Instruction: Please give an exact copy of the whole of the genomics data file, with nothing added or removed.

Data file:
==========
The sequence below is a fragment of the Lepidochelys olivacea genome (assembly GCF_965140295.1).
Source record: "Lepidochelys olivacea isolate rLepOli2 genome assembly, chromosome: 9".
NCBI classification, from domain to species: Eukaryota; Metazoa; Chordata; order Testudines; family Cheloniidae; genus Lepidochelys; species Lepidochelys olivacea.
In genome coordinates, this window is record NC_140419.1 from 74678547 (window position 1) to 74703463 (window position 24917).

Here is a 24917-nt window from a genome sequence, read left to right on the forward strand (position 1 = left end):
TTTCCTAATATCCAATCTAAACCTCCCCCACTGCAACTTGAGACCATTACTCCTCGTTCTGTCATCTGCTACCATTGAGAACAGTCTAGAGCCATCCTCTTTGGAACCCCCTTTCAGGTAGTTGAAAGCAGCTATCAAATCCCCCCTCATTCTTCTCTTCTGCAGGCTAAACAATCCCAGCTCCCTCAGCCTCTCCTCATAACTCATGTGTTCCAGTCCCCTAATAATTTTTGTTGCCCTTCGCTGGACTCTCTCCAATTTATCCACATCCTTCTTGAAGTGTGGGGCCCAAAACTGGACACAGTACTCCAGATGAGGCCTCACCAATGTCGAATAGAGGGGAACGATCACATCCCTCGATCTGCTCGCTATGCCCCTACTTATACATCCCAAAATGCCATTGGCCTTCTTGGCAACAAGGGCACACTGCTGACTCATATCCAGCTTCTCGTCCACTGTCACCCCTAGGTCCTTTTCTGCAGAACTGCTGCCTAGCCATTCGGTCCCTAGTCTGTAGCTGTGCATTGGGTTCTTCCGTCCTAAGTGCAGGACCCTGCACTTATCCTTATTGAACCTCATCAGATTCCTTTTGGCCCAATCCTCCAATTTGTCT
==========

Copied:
The sequence below is a fragment of the Lepidochelys olivacea genome (assembly GCF_965140295.1).
Source record: "Lepidochelys olivacea isolate rLepOli2 genome assembly, chromosome: 9".
NCBI classification, from domain to species: Eukaryota; Metazoa; Chordata; order Testudines; family Cheloniidae; genus Lepidochelys; species Lepidochelys olivacea.
In genome coordinates, this window is record NC_140419.1 from 74678547 (window position 1) to 74703463 (window position 24917).

Here is a 24917-nt window from a genome sequence, read left to right on the forward strand (position 1 = left end):
TTTCCTAATATCCAATCTAAACCTCCCCCACTGCAACTTGAGACCATTACTCCTCGTTCTGTCATCTGCTACCATTGAGAACAGTCTAGAGCCATCCTCTTTGGAACCCCCTTTCAGGTAGTTGAAAGCAGCTATCAAATCCCCCCTCATTCTTCTCTTCTGCAGGCTAAACAATCCCAGCTCCCTCAGCCTCTCCTCATAACTCATGTGTTCCAGTCCCCTAATAATTTTTGTTGCCCTTCGCTGGACTCTCTCCAATTTATCCACATCCTTCTTGAAGTGTGGGGCCCAAAACTGGACACAGTACTCCAGATGAGGCCTCACCAATGTCGAATAGAGGGGAACGATCACATCCCTCGATCTGCTCGCTATGCCCCTACTTATACATCCCAAAATGCCATTGGCCTTCTTGGCAACAAGGGCACACTGCTGACTCATATCCAGCTTCTCGTCCACTGTCACCCCTAGGTCCTTTTCTGCAGAACTGCTGCCTAGCCATTCGGTCCCTAGTCTGTAGCTGTGCATTGGGTTCTTCCGTCCTAAGTGCAGGACCCTGCACTTATCCTTATTGAACCTCATCAGATTCCTTTTGGCCCAATCCTCCAATTTGTCT